There are major advantages of the procedure as a future digital or foot amputation may be averted. The replacement rather than only excision of the bone may prevent further derangement of the pedal architecture and biomechanics.

Reconstruction techniques using the Illizarov method has disadvantages like pin tract infections21. The use of the Amrita sling technique to support the arches eliminates the need for any external fixation and risk of pin tract infection. Internal fixation using plates and screws look good immediately postoperatively, but once the patients starts walking and the bone density further falls there may be loosening and displacement of the plates resulting in collapse of the foot arches. In this technique with time, unlike other implants, the prosthesis is held more firmly in position by soft tissue fibrosis. The use of implants without antibiotic impregnation put the already immune-compromised foot at risk for further infection. Our procedure, on the other hand, decreases the risk of infection due to higher local antibiotic concentrations. Also, this procedure is more cosmetically acceptable to the patient.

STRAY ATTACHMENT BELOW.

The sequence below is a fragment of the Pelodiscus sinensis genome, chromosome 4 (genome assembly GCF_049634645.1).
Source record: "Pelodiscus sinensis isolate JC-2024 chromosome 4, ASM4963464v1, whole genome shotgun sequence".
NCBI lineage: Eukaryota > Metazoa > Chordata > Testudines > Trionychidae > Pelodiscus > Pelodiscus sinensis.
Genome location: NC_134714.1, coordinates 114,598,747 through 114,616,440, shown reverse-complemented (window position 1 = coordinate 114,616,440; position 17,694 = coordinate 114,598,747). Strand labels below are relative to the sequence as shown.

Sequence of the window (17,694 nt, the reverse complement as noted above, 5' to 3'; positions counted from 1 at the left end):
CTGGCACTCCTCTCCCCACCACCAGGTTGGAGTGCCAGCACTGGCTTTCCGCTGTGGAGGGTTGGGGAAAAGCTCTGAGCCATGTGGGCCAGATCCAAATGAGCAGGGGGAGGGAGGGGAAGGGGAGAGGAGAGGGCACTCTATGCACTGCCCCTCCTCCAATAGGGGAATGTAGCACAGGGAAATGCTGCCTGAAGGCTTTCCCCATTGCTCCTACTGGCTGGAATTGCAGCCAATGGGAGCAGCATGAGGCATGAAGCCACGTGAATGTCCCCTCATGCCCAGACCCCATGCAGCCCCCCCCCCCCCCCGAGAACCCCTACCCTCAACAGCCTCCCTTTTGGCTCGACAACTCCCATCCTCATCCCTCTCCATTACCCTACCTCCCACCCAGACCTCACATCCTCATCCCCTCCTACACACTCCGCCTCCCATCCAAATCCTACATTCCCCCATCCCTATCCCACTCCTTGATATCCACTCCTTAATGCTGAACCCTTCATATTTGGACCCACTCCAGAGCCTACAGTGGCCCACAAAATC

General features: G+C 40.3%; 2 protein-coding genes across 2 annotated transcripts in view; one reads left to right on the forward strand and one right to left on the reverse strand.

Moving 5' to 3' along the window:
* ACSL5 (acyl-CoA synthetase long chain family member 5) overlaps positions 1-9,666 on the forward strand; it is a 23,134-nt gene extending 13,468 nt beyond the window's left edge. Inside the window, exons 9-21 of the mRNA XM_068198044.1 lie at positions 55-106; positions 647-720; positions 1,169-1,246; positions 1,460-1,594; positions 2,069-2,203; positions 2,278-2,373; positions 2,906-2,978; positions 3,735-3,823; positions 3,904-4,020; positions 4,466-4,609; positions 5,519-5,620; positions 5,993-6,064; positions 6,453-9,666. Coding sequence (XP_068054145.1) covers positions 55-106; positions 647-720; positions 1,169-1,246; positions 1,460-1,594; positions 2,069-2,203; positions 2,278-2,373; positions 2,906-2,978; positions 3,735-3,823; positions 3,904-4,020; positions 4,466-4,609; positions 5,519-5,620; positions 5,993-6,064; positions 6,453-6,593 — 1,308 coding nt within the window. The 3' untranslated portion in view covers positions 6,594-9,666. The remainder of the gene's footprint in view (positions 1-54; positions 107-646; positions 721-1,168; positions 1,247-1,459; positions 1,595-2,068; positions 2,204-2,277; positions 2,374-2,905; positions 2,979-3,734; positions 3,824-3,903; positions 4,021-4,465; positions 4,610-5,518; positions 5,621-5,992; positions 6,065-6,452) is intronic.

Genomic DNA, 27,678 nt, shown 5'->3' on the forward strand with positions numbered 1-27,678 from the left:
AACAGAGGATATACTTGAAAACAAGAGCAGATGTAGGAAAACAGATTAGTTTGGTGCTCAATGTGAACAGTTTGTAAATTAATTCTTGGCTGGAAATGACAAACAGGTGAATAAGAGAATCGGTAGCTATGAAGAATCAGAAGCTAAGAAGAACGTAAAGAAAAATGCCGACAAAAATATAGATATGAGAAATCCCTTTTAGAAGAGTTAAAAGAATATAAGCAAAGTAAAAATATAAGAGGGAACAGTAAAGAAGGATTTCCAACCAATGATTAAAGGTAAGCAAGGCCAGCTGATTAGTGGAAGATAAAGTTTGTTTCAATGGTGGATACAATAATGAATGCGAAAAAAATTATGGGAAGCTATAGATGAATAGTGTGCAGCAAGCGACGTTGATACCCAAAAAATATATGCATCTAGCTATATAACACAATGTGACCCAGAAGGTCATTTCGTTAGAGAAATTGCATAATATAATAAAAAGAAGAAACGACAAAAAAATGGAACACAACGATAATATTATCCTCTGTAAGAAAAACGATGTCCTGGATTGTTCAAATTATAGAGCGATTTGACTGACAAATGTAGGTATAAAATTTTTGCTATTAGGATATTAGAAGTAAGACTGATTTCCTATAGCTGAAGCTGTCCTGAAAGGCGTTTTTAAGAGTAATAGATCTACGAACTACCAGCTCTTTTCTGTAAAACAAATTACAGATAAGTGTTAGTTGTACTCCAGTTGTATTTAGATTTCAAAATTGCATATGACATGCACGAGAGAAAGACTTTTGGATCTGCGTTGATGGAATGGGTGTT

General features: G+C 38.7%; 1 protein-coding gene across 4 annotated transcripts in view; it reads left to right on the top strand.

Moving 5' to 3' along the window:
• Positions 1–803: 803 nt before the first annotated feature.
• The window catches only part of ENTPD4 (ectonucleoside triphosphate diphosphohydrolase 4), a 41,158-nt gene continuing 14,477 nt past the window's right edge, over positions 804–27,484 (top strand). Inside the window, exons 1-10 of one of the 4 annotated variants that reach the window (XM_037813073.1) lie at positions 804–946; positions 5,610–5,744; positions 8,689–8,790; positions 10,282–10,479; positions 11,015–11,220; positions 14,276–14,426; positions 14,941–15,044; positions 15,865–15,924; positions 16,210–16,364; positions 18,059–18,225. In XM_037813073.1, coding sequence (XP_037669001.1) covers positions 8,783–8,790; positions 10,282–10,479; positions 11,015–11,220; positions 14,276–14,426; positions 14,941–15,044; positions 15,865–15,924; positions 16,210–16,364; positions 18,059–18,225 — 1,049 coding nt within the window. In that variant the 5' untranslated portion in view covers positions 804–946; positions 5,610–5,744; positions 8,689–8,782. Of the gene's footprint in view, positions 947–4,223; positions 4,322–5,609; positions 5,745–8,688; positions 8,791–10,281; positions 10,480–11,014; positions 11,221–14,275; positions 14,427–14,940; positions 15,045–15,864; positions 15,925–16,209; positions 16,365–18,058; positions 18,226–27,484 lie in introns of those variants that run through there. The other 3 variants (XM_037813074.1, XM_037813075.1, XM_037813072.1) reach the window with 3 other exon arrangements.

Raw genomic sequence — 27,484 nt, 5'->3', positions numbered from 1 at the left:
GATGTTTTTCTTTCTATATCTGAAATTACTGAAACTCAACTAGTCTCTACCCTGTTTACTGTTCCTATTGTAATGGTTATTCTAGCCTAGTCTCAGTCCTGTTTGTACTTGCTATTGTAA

There are a few risks and limitations of the procedure. If the vascularity has been compromised during the surgery the foot may develop gangrene. Also, the prosthesis evokes an inflammatory reaction, which causes soft tissue swelling. The foot, being a closed compartment, is at risk of further vascular compromise. The prosthesis never integrates with the bone and is held in place by the screws and soft tissues around it. Since the bone density is low, there is always a chance of the screws becoming loose and the prosthesis being displaced if the soft tissues are not able to hold it in place. Though there have been no recurrences of the ulcers, it has not been proven by in-shoe pedopodogram that the biomechanics are unaltered. Furthermore, our follow up has been for short periods and cases are few.

 


Conclusion